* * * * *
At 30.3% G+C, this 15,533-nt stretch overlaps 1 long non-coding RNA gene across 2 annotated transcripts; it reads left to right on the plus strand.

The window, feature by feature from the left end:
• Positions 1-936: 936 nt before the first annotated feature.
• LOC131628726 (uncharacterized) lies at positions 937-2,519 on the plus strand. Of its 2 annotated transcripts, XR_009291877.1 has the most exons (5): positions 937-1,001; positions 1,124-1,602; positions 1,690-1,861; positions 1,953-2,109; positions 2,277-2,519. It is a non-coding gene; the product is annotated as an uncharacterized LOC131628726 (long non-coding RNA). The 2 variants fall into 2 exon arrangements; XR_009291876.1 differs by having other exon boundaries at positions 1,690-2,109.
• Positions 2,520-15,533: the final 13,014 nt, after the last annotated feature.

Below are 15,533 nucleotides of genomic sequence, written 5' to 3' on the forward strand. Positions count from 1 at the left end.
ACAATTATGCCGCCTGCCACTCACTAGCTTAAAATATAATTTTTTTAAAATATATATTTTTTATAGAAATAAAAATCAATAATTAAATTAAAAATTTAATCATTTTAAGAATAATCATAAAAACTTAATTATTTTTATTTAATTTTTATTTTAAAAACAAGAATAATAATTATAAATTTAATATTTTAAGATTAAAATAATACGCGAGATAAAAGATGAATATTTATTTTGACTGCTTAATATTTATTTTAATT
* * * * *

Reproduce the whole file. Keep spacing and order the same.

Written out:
At 30.3% G+C, this 15,533-nt stretch overlaps 1 long non-coding RNA gene across 2 annotated transcripts; it reads left to right on the plus strand.

The window, feature by feature from the left end:
• Positions 1-936: 936 nt before the first annotated feature.
• LOC131628726 (uncharacterized) lies at positions 937-2,519 on the plus strand. Of its 2 annotated transcripts, XR_009291877.1 has the most exons (5): positions 937-1,001; positions 1,124-1,602; positions 1,690-1,861; positions 1,953-2,109; positions 2,277-2,519. It is a non-coding gene; the product is annotated as an uncharacterized LOC131628726 (long non-coding RNA). The 2 variants fall into 2 exon arrangements; XR_009291876.1 differs by having other exon boundaries at positions 1,690-2,109.
• Positions 2,520-15,533: the final 13,014 nt, after the last annotated feature.

Below are 15,533 nucleotides of genomic sequence, written 5' to 3' on the forward strand. Positions count from 1 at the left end.
ACAATTATGCCGCCTGCCACTCACTAGCTTAAAATATAATTTTTTTAAAATATATATTTTTTATAGAAATAAAAATCAATAATTAAATTAAAAATTTAATCATTTTAAGAATAATCATAAAAACTTAATTATTTTTATTTAATTTTTATTTTAAAAACAAGAATAATAATTATAAATTTAATATTTTAAGATTAAAATAATACGCGAGATAAAAGATGAATATTTATTTTGACTGCTTAATATTTATTTTAATT